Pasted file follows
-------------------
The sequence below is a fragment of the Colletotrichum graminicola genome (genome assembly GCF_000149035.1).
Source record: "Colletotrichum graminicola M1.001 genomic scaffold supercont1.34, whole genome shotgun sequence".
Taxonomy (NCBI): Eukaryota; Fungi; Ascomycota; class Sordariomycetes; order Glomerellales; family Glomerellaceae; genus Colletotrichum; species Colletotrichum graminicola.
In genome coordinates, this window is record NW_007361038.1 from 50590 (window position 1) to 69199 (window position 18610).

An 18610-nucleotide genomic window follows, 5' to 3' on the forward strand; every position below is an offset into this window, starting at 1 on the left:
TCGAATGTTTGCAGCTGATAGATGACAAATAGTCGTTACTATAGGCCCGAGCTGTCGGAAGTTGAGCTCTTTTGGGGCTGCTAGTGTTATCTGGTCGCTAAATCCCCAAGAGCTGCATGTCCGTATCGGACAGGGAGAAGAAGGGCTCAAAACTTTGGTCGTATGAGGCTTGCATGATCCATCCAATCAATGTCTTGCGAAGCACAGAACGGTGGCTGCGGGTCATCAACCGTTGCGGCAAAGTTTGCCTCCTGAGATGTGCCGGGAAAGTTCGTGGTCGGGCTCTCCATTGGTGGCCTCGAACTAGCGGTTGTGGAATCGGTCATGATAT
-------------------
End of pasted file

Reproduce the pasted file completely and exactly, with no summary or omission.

The sequence below is a fragment of the Colletotrichum graminicola genome (genome assembly GCF_000149035.1).
Source record: "Colletotrichum graminicola M1.001 genomic scaffold supercont1.34, whole genome shotgun sequence".
Taxonomy (NCBI): Eukaryota; Fungi; Ascomycota; class Sordariomycetes; order Glomerellales; family Glomerellaceae; genus Colletotrichum; species Colletotrichum graminicola.
In genome coordinates, this window is record NW_007361038.1 from 50590 (window position 1) to 69199 (window position 18610).

An 18610-nucleotide genomic window follows, 5' to 3' on the forward strand; every position below is an offset into this window, starting at 1 on the left:
TCGAATGTTTGCAGCTGATAGATGACAAATAGTCGTTACTATAGGCCCGAGCTGTCGGAAGTTGAGCTCTTTTGGGGCTGCTAGTGTTATCTGGTCGCTAAATCCCCAAGAGCTGCATGTCCGTATCGGACAGGGAGAAGAAGGGCTCAAAACTTTGGTCGTATGAGGCTTGCATGATCCATCCAATCAATGTCTTGCGAAGCACAGAACGGTGGCTGCGGGTCATCAACCGTTGCGGCAAAGTTTGCCTCCTGAGATGTGCCGGGAAAGTTCGTGGTCGGGCTCTCCATTGGTGGCCTCGAACTAGCGGTTGTGGAATCGGTCATGATAT